Selfie of me and the boys hunting for elk.


Vortex Razor HD 11-33x50 spotting scope

Using a Vortex Razor HD 11-33x50 spotting scope to glass for critters.



Elk hunting with a Pack Wheel game cart

Me hunting with a 26 XL Pack Wheel collapsed on my back.


Townsend's Solitaire

This Townsend's Solitaire landed next to me while hunting.

Rough Grouse Strutting in the Fall

This Rough Grouse was strutting in the fall. I guess they do strut outside of their spring breeding season.

Bull Elk on Trail Camera

This might be the bull we lost. I clearly saw a 5th point in my binos and Dallen thought it was a 4 point. The shape of the antlers could look like either. Anyhow this bull was in the area the day before he shot the bull. We have however had many 5, 4 and 4x5 bulls on trail camera in the area this year so who knows for sure.

This year Dallen had a rifle elk tag we both have cow elk tags so we decided to hunt the area that I have most of my trail cameras in watching for elk and where our cow elk permits were for. I was successful in taking a spike with my bow back in August, a spike in 2013 and Dallen's bull in 2013 from this area.

For opening weekend we decided to take the little brothers along with us to hunt. This was Dallen's younger brothers first time out big game hunting. They were super excited to go hunting with us. It's always fun to take young kids hunting and see their excitement.

The night before the opener we all headed up the mountain and and slept in a tent. Early the next morning we were hiking up the mounatin in the dark.

We have a spot that we like to sit and watch for elk. There's some cliffs overlooking a draw that has a couple of springs and a couple of my trail cameras. Not a lot of elk frequent the area however if they do the spot provides a great vantage point to get a good shot. This spot proved to be a good spot on Dallen's elk hunt last year.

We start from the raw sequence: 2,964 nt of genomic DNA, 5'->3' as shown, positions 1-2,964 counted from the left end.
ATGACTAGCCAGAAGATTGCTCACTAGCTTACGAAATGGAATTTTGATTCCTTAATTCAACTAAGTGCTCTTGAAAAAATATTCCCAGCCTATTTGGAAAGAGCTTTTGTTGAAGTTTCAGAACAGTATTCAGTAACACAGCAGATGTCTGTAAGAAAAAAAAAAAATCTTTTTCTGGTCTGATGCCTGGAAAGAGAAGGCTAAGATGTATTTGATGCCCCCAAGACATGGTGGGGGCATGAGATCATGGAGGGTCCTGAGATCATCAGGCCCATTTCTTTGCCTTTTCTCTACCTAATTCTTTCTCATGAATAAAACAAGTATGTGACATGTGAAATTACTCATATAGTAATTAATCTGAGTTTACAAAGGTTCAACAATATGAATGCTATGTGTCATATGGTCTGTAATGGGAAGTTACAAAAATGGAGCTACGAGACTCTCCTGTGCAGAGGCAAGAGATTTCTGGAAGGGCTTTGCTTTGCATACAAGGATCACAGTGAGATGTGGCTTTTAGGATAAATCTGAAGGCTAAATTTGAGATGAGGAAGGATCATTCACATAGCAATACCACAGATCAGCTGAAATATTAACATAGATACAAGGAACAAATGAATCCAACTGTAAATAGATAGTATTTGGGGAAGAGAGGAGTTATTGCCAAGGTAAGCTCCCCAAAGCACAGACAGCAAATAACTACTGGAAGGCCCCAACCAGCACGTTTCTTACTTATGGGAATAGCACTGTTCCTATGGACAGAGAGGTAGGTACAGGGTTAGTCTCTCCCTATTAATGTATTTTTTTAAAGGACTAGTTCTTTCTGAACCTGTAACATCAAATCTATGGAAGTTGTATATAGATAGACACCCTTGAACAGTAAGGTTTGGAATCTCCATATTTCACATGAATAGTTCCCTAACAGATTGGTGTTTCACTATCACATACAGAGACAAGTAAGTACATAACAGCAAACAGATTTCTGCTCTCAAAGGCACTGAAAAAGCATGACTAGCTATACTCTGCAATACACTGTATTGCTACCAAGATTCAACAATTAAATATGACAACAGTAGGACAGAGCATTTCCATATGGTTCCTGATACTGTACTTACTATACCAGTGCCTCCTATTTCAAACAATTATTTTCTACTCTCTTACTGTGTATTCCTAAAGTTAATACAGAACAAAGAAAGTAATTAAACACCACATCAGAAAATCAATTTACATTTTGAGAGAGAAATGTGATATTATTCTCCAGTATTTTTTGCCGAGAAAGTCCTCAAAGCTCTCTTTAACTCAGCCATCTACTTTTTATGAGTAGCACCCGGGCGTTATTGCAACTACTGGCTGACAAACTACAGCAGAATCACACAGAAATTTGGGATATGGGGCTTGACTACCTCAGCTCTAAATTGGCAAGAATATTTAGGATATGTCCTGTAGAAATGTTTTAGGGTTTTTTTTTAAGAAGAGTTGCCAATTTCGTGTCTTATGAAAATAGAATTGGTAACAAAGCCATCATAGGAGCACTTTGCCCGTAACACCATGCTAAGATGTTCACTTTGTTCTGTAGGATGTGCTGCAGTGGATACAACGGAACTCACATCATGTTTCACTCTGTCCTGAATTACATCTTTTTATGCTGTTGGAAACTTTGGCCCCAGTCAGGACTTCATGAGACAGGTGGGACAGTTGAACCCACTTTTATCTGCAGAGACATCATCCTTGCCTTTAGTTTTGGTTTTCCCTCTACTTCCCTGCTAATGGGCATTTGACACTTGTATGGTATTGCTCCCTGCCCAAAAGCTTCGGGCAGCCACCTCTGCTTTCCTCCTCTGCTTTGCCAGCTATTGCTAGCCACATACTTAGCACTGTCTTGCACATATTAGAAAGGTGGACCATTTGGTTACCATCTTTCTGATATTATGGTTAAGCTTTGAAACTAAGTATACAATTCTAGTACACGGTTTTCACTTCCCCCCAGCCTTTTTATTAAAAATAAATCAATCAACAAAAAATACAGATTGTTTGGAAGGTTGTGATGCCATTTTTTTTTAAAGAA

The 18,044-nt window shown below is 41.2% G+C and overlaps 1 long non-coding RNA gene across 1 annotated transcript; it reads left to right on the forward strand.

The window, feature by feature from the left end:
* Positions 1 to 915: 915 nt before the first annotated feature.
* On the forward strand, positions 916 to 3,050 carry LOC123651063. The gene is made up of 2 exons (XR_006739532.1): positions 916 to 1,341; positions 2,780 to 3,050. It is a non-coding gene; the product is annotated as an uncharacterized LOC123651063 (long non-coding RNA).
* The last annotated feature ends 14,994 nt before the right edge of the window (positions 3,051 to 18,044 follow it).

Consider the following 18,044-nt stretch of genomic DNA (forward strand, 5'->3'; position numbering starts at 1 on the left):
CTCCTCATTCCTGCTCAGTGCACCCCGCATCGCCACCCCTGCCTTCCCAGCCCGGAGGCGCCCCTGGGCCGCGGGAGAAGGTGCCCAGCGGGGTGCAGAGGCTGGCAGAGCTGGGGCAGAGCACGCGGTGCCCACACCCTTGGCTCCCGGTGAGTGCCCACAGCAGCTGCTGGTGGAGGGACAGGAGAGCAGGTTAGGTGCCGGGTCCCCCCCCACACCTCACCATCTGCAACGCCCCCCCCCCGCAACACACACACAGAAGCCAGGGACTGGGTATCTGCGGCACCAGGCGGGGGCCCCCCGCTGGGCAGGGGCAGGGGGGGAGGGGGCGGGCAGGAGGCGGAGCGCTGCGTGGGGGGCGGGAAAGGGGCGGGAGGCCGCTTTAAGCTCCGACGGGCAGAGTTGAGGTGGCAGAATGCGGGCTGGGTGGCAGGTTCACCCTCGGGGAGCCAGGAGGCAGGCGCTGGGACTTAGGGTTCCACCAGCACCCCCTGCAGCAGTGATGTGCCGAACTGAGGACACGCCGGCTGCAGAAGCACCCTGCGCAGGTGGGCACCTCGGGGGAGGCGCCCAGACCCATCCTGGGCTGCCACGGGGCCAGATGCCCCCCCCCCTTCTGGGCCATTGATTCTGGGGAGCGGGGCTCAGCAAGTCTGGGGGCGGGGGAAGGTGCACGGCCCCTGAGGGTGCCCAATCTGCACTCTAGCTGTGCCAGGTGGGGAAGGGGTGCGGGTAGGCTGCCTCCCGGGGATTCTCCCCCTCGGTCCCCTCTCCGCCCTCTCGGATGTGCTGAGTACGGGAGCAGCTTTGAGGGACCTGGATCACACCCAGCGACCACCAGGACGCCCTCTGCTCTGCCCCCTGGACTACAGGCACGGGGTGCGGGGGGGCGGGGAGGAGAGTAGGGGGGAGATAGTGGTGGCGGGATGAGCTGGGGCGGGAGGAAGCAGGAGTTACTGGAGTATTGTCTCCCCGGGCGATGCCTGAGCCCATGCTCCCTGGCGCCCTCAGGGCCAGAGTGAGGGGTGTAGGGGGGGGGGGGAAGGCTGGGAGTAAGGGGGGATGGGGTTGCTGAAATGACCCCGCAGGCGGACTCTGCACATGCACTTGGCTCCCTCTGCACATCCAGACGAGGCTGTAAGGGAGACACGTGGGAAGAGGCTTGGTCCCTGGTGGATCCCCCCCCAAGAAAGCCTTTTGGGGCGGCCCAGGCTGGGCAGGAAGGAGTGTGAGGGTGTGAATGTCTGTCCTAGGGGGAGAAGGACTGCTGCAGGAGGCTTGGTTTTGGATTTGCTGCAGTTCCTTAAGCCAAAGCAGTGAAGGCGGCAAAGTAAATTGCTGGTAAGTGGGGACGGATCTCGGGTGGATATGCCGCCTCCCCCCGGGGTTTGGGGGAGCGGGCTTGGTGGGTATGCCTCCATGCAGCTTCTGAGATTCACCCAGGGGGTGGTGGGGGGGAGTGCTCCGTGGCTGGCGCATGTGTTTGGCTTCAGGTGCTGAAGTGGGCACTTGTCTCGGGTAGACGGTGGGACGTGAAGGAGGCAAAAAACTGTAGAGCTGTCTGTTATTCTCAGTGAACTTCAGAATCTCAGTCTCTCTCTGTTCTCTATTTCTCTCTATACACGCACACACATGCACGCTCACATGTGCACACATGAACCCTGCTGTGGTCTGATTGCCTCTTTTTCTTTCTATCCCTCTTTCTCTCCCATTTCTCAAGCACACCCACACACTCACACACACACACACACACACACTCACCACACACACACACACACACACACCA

After making the steep hike up to the cliffs we spent the rest of the day hanging out there watching for elk. We didn't see any elk. We did see a few does and fawn mule deer.

It was a fun day with the boys. I wish we could have seen some elk with the little boys being there. But we all had fun spending time together.

On the way out we pulled the SD cards from the trail cameras. They showed a few elk being in the area but not a lot. Just as I expected based on my experience with watching the area with the cameras the year before. It's cool how you can learn the general patterns of the game in an area with a few trail cameras.

The following weekend Dallen and I headed back up the mountain. Friday evening while hiking in we spotted some cow elk about a 1000 yards below us that headed into some thick cover. With not seeing a bull and the area they were in we decided to hope that something would come out in the draw we like to watch. Well nothing did that evening nor through most of the day on Saturday.

Around midday we decided to switch locations. We headed to the area we seen the elk the day before. As we got within 500 yards or so of this area we spotted a bull moving in and out of the oak brush. There were also several cows with the bull and they were working their way up the canyon.

The trick was that we were on a sidehill that was covered in trees. This presented a challenge to find a window through the limbs to get a clear shot across the canyon. We were able to find a window and setup for the shot. I ranged the bull, had Strelok Pro open on my Galaxy S4 phone. At the range and current weather conditions my X-Bolt 270 WSM with 150 Gr Accubond Long Range bullet needed 8.5 MOA. Dallen dialed the scope. The Bull stopped broadside in the clear and Dallen sent the shot. Whop!

The bull was hit hard. The cows all rapidly cleared the area. The bull very gingerly turned and slowly started walking directly towards us getting deeper and deeper into scrub oak brush. As it was moving in the brush Dallen sent a couple move shots his way. The target size was now much smaller and there was a lot of brush to try and get a bullet to pass through. His third shot hit the bull in a hind leg sending fur flying into the air. Then shortly after this the bull disappeared into the brush.

As sick as the bull looked I figured the bull would be dead within minutes and by the time would get across the canyon we would find him dead.

We slowing approached where we though he would be dead. As we approached the bull was about 30 yards off from where we though he would be and he jumped up and took off into the trees where Dallen couldn't see to get a shot. Dang it!

We started following the bull we ran into two other hunters, friends of my cousin and the bull had just ran into them and they had bumped the elk down a creek bottom. This could have been good if they were prepared to see an elk but may have just pushed the elk harder...